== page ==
The Tribune - Spectrum


Sunday, September 21, 2003

Coelho’s experiment with the truth of sex
Manisha Gangahar

Eleven Minutes
by Paul Coelho. HarperCollins, London. Pages 275. £ 8.99.

Eleven Minutes"ONCE upon a time, there was a prostitute called Maria" begins Paulo Coelho, and one would, undoubtedly, find it tremendously difficult to put away his new novel before having read the final sentence. Even before the narrative gets into motion, Coelho makes it a point to justify the use of fairytale terminology in a story that does not belong to that genre. The story is about the bitter reality of the materialistic world of human beings.

Eleven Minutes is not merely a biographical account of a young Brazilian girl, Maria, whose aspirations are the same as those of every other girl: to find a rich husband who will provide her with a house and children and a life full of love. Instead, it is about her quest for harmony between the body and soul. Her adolescent passions disappoint her and she is disillusioned with the idea of love very early in life. Still she nurtures one dream, to visit Rio de Janeiro. The visit to the city is a turning point in her life. She meets a Swiss businessman there who promises to help her become a star if she agrees to accompany him to Europe. As must have happened and will continue to happen to many, Maria is trapped in the labyrinth of predicaments once she lands in Geneva. However, she has makes the choice of selling her body for the fulfillment of her desire to go back to her village triumphant.



Everything tells me that I am about to make a wrong decision, but making mistakes is just part of life. What does the world want of me? Does it want me to take to take no risks, to go back where I came from because I didn’t have the courage to say ‘yes’ to life?

I made my first mistake when I was 11 years old, when that boy asked me if I could lend him a pencil; since then, I’ve realised that sometimes you get no second chance and that it’s best to accept the gifts the world offers you. Of course, it’s risky, but is the risk any greater than the chance of the bus that took forty-eight hours to bring me here having an accident? If I must be faithful to someone or something, then I have, first of all to be faithful to myself. If I’m looking for true love, I first have to get the mediocre loves out of my system. The little experience that I have had has taught me that no one owns anything, that everything is an illusion... and that applies to material as well as spiritual things. Anyone who has lost something they thought was theirs forever (as has happened often enough to me already) finally comes to realise that nothing really belongs to them.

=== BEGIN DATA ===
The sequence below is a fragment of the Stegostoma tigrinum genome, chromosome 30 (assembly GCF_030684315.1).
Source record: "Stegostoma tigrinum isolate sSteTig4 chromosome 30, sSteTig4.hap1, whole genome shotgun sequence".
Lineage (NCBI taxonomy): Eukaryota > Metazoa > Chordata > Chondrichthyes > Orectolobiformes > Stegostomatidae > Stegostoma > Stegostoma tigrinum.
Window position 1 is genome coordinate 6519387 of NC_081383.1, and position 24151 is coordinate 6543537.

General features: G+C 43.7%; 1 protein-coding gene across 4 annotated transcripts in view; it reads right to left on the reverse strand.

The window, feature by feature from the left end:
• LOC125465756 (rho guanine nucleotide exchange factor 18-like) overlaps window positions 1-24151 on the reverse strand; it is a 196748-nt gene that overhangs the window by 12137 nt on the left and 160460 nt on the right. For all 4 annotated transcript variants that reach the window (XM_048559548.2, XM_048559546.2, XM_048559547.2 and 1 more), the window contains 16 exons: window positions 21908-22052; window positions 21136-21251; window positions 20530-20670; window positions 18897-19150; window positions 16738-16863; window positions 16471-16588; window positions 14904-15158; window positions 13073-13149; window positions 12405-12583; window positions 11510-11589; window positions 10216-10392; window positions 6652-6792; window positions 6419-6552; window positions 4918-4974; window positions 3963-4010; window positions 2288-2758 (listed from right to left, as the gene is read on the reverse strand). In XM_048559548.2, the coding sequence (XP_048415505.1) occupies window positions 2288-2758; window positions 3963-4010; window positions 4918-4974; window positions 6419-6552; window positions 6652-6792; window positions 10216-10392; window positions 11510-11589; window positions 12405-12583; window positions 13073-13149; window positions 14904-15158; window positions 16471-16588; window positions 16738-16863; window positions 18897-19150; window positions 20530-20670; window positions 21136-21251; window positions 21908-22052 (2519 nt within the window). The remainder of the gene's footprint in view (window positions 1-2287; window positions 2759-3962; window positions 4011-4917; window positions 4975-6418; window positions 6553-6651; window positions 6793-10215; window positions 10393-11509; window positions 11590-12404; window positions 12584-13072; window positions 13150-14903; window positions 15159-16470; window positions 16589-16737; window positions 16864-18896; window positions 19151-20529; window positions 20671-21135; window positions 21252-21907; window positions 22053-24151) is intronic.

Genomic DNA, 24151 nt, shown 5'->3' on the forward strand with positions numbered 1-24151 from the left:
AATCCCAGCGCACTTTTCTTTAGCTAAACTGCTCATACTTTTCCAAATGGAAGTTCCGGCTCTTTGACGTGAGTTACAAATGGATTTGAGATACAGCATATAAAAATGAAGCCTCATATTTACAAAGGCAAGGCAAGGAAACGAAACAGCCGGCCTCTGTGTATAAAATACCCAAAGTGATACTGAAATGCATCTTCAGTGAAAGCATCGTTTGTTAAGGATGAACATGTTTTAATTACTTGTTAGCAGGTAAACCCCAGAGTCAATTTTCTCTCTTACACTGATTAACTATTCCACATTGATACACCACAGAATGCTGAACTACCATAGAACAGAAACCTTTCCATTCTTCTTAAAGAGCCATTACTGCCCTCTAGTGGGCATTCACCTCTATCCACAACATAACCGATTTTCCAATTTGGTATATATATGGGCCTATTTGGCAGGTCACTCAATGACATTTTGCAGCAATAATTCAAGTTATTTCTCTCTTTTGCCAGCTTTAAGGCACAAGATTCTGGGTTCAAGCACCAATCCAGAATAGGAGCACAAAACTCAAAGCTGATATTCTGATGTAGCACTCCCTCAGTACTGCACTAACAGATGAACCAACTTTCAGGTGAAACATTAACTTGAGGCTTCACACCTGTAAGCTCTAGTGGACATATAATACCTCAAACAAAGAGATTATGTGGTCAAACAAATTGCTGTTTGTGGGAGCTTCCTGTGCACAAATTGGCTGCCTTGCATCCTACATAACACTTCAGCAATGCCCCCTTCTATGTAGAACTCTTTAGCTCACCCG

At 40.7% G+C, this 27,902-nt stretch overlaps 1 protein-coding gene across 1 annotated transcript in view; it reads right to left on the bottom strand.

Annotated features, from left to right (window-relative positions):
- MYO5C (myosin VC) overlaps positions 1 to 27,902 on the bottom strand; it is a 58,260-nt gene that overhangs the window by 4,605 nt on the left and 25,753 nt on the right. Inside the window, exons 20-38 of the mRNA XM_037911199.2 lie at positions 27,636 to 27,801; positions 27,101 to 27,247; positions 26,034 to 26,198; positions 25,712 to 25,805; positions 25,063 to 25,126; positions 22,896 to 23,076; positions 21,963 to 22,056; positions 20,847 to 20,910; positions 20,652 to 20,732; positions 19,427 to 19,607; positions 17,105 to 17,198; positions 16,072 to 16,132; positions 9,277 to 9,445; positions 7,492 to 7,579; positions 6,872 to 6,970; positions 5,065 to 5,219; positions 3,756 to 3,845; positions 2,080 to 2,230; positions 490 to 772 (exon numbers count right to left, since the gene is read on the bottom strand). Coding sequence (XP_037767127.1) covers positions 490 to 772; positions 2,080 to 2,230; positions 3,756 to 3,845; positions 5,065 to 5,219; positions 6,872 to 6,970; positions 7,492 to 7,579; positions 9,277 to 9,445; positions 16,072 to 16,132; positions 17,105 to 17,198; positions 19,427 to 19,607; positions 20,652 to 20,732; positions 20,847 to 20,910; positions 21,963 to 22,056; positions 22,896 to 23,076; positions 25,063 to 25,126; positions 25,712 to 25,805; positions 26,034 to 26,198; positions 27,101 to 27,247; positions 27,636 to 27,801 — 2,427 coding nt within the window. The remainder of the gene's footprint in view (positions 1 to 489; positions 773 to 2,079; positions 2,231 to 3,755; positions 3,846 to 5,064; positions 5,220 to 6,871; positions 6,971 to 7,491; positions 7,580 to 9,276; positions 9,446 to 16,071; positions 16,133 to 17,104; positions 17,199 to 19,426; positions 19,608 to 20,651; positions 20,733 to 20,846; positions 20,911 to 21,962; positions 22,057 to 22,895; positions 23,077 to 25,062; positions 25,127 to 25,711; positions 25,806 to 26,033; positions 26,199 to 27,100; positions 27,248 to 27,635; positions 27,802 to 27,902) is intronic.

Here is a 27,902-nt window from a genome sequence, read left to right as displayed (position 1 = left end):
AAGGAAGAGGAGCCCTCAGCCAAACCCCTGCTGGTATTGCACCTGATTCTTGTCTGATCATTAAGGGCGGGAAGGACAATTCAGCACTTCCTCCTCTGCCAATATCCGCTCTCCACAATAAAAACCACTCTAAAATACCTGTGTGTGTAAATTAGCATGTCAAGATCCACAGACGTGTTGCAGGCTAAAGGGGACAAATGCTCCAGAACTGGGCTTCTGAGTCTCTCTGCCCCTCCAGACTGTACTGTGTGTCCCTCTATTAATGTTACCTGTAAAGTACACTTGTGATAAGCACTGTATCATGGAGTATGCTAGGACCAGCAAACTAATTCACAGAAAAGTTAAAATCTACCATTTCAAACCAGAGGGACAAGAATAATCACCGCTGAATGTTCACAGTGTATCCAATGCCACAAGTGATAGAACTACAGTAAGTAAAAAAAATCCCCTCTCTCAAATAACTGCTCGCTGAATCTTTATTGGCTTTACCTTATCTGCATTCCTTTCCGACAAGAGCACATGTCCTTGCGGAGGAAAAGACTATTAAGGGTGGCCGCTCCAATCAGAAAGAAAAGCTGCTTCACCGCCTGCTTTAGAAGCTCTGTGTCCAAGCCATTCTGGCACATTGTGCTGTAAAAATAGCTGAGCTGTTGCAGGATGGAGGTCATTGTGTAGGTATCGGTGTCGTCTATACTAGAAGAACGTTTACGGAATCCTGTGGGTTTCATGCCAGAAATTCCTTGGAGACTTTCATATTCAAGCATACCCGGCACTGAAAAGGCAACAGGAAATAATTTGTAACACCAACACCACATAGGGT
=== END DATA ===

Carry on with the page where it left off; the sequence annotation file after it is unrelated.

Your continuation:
And if nothing belongs to me, then there’s no point wasting my time looking after things that aren’t mine; it’s best to live as if today were the first (or last) day of my life.

Nevertheless, at no point is the author moralistic or judgmental in any way. This is what Coelho said in an interview: "I’ve tried to avoid any kind of moralizing tone and in any way judging the main character for the choice she makes. What really interests me is how people relate to each other sexually. My intention, as always, is to be straightforward without being superficial." This is not to mean that sensual pleasure is the sole concern of the novel, instead it is crucial to the understanding of the myths that have been constructed about love and sex. Coelho tries to look beyond the conventions that people use to play safe, not realising that they are jeopardising their chances of experiencing tranquility and fulfillment by doing so. Partners are more often than not caught up in false pretensions and fail to discover and explore one another. Making love should not be merely an obligatory act but an endeavour to seek that blissful love which involves not only the body but also the soul. But most people do not do so. As Maria writes in her diary: "Although my aim is to understand love, and although I suffer to think of the people to whom I gave my heart, I see that those who touched my heart failed to arouse my body, and that those who aroused my body failed to touch my heart".

But Maria does meet her soul mate, Ralf Hart, in a cafe that stands across the signboard that reads ‘Road to Santiago’. This becomes a metaphor for the fusion of body and soul and from then on the flames of real love once again begin to smolder within Maria’s heart.

In Eleven Minutes, Coelho presents sexual experience as a route to self-discovery. He emphasises the sacredness of the act which is often referred to as something that happens in the heat of the moment. Through Maria’s story the author attempts to facilitate an understanding of the importance of sexual love in human life. Maria’s dilemmas are resolved with intelligence and sensitivity.

It has been the character of Coelho’s writings to celebrate the ordinariness of things that are routine yet very significant and beautiful. Eleven Minutes is yet another attempt to celebrate a physical act that would last merely 11 minutes. However, if there existed that utopian harmony, it would last for an eternity and something that was considered to be profane could be discovered to be beautiful. Coelho’s proclamation in his Dedication seems, indeed, to be his very signature: "Some books make us dream, others bring us face to face with reality, but what matters most to the author is the honesty with which a book is written". And Eleven Minutes is definitely a truthful, frank and provocative piece of writing that is not culture or territory specific but talks of a universal experience.